Green energy failed the polar vortex test
- Mar 18, 2019 10:03 am GMTMar 18, 2019 1:35 pm GMT
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The recent polar vortex of extremely cold weather this winter tested Green New Deal policies, and they failed miserably. Many Democrats, including U.S. Rep. Alexandria Ocasio-Cortez (D-N.Y.) and several presidential candidates, support a Green New Deal, which would phase out the use of all coal, natural gas, and oil and replace them with green energy. Proving just how wrongheaded those policies are, solar and wind power performed very poorly during the storm while coal, natural gas, and nuclear power helped keep the lights and heat on for the vast majority of people.
Just how bad was green energy's performance during the storm? In an area stretching from Minnesota to Iowa, wind turbines went from supplying about half of the electricity one day to providing less than 3 percent the next. What caused this dramatic swing in energy output? Most turbines automatically shut down once temperatures reach -20 degrees. Even worse, not only did the turbines stop producing power, but they also consumed power for heat to avoid damage. Solar energy production also collapsed. Due to snow cover, Xcel Energy's solar panels only produced eight to ten percent of their potential output.
In addition to the massive problems with green energy production, there were also some problems with natural gas. Natural gas-powered plants were hampered in their efforts to generate more electricity due, in part, to freeze-offs. Freeze-offs occur in cold weather when water and other liquids freeze at natural gas wells, and they can cause natural gas shortages and price spikes. Freeze-offs are just one more reason why more pipelines are needed, but the left still opposes them.
Because of the energy production problems, businesses and consumers were asked to reduce their energy use. This is called demand response. For example, Xcel Energy asked some Minnesota residents to turn down their thermostats to 55 degrees; other Minnesotans were asked to turn down their heat to 63 degrees; and the Michigan governor asked most state residents to turn down their thermostats to 65 degrees. In response to requests like these, GM shuttered thirteen facilities; Fiat Chrysler closed two plants; and Ford cut back production at three facilities.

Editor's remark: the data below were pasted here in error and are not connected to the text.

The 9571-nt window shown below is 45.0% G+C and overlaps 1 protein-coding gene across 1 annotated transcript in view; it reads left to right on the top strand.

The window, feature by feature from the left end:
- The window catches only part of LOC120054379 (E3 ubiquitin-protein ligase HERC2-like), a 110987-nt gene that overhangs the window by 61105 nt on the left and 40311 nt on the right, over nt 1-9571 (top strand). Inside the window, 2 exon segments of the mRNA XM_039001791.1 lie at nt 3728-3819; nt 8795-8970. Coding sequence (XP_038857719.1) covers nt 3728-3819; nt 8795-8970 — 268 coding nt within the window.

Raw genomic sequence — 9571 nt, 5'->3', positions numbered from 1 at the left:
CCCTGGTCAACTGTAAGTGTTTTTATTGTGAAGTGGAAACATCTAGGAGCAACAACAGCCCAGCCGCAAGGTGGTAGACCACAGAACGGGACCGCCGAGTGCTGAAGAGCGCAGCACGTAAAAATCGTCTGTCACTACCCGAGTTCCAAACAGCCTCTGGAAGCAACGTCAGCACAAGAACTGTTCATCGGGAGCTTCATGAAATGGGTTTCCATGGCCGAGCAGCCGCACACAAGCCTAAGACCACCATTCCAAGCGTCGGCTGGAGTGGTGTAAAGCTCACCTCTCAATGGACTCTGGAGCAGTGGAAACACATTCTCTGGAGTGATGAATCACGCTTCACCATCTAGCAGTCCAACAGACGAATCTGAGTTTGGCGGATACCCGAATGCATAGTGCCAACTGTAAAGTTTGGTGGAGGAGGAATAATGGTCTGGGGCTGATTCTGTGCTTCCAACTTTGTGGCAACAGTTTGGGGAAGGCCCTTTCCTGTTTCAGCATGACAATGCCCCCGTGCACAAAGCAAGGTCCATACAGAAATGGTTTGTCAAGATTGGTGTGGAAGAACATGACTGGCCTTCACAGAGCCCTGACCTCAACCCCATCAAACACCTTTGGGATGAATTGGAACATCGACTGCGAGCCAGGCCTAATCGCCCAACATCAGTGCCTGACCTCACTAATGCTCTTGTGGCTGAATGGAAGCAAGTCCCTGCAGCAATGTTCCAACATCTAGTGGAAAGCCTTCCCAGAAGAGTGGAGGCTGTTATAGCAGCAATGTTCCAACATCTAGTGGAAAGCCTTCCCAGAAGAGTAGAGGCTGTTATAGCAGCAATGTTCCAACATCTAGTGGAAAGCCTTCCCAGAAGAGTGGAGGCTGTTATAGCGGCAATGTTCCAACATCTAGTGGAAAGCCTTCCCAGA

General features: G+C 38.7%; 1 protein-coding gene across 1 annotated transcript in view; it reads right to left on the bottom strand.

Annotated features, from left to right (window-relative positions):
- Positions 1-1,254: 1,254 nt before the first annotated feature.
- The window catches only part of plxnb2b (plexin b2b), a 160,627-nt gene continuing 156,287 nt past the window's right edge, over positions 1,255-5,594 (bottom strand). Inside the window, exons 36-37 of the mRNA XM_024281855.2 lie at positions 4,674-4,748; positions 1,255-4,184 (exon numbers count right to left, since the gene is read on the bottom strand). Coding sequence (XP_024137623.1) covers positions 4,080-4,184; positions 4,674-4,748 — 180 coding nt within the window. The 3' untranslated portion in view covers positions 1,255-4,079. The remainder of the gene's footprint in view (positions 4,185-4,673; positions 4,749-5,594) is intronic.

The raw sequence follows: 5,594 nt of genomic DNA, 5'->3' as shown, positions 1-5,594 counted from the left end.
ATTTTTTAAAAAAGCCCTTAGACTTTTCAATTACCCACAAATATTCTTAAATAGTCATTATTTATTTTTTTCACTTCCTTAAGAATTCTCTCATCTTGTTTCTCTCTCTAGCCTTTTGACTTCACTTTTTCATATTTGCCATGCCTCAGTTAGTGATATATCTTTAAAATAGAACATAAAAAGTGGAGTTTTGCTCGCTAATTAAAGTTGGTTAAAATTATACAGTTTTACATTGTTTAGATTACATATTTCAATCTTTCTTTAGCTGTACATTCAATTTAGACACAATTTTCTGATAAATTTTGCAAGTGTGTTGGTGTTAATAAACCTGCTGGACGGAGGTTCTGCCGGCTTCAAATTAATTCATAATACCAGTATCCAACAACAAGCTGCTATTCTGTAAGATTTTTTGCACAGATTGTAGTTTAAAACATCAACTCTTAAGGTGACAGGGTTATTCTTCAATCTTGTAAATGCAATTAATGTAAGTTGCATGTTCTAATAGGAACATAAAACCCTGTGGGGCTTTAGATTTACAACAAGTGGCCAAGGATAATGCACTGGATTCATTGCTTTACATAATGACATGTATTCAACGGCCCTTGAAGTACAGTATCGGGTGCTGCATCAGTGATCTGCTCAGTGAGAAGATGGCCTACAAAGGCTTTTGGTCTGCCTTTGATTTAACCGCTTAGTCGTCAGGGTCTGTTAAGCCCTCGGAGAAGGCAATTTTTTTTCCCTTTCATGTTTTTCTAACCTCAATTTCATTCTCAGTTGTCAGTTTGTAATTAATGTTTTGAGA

Environmentalists seem to think that demand response is a perfectly fine way to deal with extremely cold weather. Of course, this overlooks the fact that workers at shut down businesses might need their missing wages and that some people, including many of the elderly, get cold easily so turning their heat down is more than a minor inconvenience.
The goal should be to build a robust electric grid that is capable of meeting demand on the hottest summer days and the coldest winter nights, with additional reserves to cover contingencies. Just planning to have sufficient power to handle normal circumstances and then urging people to muddle through harsh weather in the northern U.S. is not acceptable.
To deal with the intermittent supply of solar and wind power, some green energy supporters are advocating for connecting regional grids into a national grid. By connecting the regional grids, grid operators would have more options for avoiding outages and dealing with excess energy. While a national grid may or may not be a good idea, environmentalists often oppose the high-voltage lines that would likely be used to connect the regional grids.
The facts are clear from the polar vortex. Even in the worst of conditions, coal and nuclear power are very reliable; natural gas is less so, but it is still fairly reliable. On the other hand, green energy is very unreliable, and depending upon it is both foolish and dangerous. Of course, liberals will learn nothing from this storm and will continue to push for the costly Green New Deal. To protect lives and our economy, these policies must be defeated.
Richard McCarty is the Director of Research at Americans for Limited Government.
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